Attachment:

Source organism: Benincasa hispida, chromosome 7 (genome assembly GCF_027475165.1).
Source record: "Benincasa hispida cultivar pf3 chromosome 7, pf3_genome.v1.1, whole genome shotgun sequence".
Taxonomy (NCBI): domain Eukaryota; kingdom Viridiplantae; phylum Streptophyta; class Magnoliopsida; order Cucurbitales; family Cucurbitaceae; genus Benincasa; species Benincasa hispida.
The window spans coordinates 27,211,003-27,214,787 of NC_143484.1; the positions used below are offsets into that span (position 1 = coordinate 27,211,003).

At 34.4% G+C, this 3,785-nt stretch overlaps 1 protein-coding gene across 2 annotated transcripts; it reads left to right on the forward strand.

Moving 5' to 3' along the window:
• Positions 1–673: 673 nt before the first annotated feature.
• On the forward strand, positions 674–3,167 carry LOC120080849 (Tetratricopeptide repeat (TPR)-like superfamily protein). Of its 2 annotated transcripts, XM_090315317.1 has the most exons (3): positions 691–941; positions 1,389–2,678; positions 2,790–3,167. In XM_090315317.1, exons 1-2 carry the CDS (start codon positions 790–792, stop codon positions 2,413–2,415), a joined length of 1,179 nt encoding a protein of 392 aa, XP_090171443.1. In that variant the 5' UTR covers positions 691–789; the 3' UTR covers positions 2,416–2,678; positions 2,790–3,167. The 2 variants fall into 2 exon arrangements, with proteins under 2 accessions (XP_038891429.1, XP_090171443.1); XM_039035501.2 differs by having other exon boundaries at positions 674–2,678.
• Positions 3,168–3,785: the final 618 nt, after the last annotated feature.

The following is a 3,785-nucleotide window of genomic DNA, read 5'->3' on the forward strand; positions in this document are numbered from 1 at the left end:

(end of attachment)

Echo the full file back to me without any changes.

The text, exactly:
Source organism: Benincasa hispida, chromosome 7 (genome assembly GCF_027475165.1).
Source record: "Benincasa hispida cultivar pf3 chromosome 7, pf3_genome.v1.1, whole genome shotgun sequence".
Taxonomy (NCBI): domain Eukaryota; kingdom Viridiplantae; phylum Streptophyta; class Magnoliopsida; order Cucurbitales; family Cucurbitaceae; genus Benincasa; species Benincasa hispida.
The window spans coordinates 27,211,003-27,214,787 of NC_143484.1; the positions used below are offsets into that span (position 1 = coordinate 27,211,003).

At 34.4% G+C, this 3,785-nt stretch overlaps 1 protein-coding gene across 2 annotated transcripts; it reads left to right on the forward strand.

Moving 5' to 3' along the window:
• Positions 1–673: 673 nt before the first annotated feature.
• On the forward strand, positions 674–3,167 carry LOC120080849 (Tetratricopeptide repeat (TPR)-like superfamily protein). Of its 2 annotated transcripts, XM_090315317.1 has the most exons (3): positions 691–941; positions 1,389–2,678; positions 2,790–3,167. In XM_090315317.1, exons 1-2 carry the CDS (start codon positions 790–792, stop codon positions 2,413–2,415), a joined length of 1,179 nt encoding a protein of 392 aa, XP_090171443.1. In that variant the 5' UTR covers positions 691–789; the 3' UTR covers positions 2,416–2,678; positions 2,790–3,167. The 2 variants fall into 2 exon arrangements, with proteins under 2 accessions (XP_038891429.1, XP_090171443.1); XM_039035501.2 differs by having other exon boundaries at positions 674–2,678.
• Positions 3,168–3,785: the final 618 nt, after the last annotated feature.

The following is a 3,785-nucleotide window of genomic DNA, read 5'->3' on the forward strand; positions in this document are numbered from 1 at the left end: